The development of aggression must also be viewed in an ecological context. According to researchers (Beyers, Bates, Pettit, & Dodge, 2003; Dodge et al., 2006), the complex variables operating in aggressive behavior involve the
child (personality, cognitive level, social skills)
family (parenting, interaction)
school (attitudes on handling aggressive behavior)
peer group (modeling, norms, acceptance/rejection)
community (socioeconomic stressors, attitudes about what constitutes aggressive
behavior, availability of support systems).
The first experience is inefective parenting (influenced by such variables as the way the parents were parented, socioeconomic status, ethnicity, neighborhood, and education); the second is behavioral conduct disorders that lead to academic failure and peer rejection, which in turn lead to increased risk of involvement in a deviant peer group; and the third, occurring in early adolescence, is chronic delinquent behavior.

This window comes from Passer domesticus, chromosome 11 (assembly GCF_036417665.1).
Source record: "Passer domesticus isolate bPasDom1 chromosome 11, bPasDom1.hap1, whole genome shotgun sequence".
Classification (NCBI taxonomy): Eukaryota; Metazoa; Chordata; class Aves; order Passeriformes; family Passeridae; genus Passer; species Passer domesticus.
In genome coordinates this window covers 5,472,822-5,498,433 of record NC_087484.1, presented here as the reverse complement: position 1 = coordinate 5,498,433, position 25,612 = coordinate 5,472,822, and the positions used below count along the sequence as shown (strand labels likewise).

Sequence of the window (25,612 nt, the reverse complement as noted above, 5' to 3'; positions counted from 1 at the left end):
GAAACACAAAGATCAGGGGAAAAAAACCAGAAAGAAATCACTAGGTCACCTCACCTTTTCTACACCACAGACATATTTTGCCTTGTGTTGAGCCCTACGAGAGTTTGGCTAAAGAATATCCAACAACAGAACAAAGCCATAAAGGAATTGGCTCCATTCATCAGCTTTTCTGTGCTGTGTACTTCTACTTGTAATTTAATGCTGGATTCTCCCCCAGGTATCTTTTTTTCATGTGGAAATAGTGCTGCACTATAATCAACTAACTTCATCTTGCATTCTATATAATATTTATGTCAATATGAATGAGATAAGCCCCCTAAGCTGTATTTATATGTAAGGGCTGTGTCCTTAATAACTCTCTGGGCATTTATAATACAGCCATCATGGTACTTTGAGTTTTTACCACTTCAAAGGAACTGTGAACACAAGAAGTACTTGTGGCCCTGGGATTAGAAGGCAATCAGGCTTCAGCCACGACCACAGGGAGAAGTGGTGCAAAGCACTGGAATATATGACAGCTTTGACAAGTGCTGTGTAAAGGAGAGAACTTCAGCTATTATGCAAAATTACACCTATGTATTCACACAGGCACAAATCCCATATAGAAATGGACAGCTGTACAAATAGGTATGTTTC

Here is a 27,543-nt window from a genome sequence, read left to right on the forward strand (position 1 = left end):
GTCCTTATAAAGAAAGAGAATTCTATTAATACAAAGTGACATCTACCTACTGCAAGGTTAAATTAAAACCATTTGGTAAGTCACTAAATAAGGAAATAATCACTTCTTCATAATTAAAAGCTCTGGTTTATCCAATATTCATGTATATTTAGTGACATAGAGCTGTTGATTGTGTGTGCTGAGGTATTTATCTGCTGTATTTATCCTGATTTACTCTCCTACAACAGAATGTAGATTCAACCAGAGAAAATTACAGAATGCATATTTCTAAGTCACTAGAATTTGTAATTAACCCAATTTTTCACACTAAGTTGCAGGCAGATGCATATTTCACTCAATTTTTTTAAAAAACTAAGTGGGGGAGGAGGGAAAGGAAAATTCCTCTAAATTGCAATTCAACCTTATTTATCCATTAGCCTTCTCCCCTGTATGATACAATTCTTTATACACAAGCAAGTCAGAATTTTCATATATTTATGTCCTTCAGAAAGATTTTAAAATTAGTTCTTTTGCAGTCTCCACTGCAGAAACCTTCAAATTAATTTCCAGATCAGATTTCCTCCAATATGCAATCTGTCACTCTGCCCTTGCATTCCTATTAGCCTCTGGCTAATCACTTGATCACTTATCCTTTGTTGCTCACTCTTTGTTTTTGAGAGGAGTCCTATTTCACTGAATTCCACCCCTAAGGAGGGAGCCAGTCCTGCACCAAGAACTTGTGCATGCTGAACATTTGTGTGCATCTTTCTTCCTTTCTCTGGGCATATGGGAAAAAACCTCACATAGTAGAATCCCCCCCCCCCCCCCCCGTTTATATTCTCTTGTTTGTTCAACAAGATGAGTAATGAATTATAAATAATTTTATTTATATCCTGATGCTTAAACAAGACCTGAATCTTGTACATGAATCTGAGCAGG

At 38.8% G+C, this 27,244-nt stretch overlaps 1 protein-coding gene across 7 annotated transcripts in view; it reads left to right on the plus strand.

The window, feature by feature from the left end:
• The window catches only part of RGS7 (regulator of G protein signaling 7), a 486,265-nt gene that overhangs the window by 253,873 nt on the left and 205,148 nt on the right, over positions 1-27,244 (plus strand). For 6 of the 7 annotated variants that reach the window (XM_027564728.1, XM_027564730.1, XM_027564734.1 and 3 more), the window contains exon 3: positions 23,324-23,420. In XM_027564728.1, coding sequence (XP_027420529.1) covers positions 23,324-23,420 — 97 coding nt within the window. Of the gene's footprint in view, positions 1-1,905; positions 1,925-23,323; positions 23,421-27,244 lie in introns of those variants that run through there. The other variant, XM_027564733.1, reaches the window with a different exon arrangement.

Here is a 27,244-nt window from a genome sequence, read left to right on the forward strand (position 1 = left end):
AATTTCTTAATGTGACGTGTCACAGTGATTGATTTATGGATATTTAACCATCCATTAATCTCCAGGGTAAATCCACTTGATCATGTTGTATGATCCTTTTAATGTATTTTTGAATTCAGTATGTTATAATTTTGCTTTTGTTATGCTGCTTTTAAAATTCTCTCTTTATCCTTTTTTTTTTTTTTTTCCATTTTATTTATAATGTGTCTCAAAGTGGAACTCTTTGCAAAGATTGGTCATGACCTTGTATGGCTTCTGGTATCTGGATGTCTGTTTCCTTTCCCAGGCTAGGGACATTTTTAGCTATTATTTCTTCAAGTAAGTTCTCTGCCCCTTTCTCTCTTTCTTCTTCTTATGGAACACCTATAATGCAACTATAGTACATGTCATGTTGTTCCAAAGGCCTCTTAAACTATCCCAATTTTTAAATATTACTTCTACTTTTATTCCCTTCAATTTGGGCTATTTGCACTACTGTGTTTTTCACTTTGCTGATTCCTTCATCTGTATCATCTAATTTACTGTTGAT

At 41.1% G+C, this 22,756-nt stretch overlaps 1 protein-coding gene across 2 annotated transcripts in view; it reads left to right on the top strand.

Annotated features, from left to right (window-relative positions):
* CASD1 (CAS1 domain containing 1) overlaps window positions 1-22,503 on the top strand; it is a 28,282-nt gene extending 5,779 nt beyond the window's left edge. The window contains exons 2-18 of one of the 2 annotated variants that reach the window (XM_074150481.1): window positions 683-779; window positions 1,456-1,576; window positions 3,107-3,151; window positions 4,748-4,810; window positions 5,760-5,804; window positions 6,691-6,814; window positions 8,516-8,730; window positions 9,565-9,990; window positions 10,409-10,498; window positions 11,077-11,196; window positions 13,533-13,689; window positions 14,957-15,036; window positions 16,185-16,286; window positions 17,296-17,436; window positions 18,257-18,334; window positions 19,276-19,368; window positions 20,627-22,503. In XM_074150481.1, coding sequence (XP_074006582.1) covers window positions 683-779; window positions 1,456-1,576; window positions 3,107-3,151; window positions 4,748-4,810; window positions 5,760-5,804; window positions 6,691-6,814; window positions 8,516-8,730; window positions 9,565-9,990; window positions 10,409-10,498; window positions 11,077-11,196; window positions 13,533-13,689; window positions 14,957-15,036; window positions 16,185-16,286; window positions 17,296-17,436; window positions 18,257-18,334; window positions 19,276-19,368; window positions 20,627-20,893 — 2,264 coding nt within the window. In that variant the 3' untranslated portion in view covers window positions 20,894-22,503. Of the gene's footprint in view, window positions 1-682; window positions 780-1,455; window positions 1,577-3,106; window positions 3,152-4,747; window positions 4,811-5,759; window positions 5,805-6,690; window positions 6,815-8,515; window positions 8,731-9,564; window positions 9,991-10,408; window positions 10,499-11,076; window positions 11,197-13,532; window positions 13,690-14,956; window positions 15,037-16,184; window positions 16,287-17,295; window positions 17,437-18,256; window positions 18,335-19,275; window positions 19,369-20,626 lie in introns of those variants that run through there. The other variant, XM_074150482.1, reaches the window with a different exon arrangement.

antisocial behavior appears to be a developmental trait that begins early in life (observable by age 4 to 5) and often continues into adolescence and adulthood (Krahe, 2013). The socialization for aggression is bidirectional and interactional in several ecological contexts; it includes poor parenting skills, which afect child behavior, and child behavior, which afects not only parenting but school performance and peer relationships as well.
The following socialization mediators have been identified as contributing to risky developmental outcomes regarding children’s antisocial behavior (Dishion & Patterson, 2006: Dodge, Pettit, & Bates, 1994):
harsh parental discipline
lack of maternal warmth
exposure to aggressive adult models
maternal aggressive values
family life stressors
mother’s lack of social support
peer group instability
lack of cognitive stimulation.